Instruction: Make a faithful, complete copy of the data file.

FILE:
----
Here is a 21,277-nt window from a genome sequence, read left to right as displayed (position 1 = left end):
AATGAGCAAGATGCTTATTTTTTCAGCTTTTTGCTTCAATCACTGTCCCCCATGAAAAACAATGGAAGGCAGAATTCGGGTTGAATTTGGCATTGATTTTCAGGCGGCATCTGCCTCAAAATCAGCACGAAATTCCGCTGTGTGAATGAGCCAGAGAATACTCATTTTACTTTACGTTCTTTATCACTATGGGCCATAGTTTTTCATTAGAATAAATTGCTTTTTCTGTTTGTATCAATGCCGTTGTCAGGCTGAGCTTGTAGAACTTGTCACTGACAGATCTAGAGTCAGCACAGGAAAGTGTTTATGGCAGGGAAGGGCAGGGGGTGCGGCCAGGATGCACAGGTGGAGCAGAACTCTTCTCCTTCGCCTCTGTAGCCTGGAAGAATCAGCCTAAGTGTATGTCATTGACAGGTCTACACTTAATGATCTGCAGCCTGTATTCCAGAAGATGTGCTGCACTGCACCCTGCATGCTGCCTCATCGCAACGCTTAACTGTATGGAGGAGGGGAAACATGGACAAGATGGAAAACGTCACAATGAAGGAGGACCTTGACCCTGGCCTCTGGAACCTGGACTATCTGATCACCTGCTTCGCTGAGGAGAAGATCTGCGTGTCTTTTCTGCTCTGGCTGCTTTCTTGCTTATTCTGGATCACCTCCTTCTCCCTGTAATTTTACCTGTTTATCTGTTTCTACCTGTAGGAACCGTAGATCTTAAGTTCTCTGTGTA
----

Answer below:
Here is a 21,277-nt window from a genome sequence, read left to right as displayed (position 1 = left end):
AATGAGCAAGATGCTTATTTTTTCAGCTTTTTGCTTCAATCACTGTCCCCCATGAAAAACAATGGAAGGCAGAATTCGGGTTGAATTTGGCATTGATTTTCAGGCGGCATCTGCCTCAAAATCAGCACGAAATTCCGCTGTGTGAATGAGCCAGAGAATACTCATTTTACTTTACGTTCTTTATCACTATGGGCCATAGTTTTTCATTAGAATAAATTGCTTTTTCTGTTTGTATCAATGCCGTTGTCAGGCTGAGCTTGTAGAACTTGTCACTGACAGATCTAGAGTCAGCACAGGAAAGTGTTTATGGCAGGGAAGGGCAGGGGGTGCGGCCAGGATGCACAGGTGGAGCAGAACTCTTCTCCTTCGCCTCTGTAGCCTGGAAGAATCAGCCTAAGTGTATGTCATTGACAGGTCTACACTTAATGATCTGCAGCCTGTATTCCAGAAGATGTGCTGCACTGCACCCTGCATGCTGCCTCATCGCAACGCTTAACTGTATGGAGGAGGGGAAACATGGACAAGATGGAAAACGTCACAATGAAGGAGGACCTTGACCCTGGCCTCTGGAACCTGGACTATCTGATCACCTGCTTCGCTGAGGAGAAGATCTGCGTGTCTTTTCTGCTCTGGCTGCTTTCTTGCTTATTCTGGATCACCTCCTTCTCCCTGTAATTTTACCTGTTTATCTGTTTCTACCTGTAGGAACCGTAGATCTTAAGTTCTCTGTGTA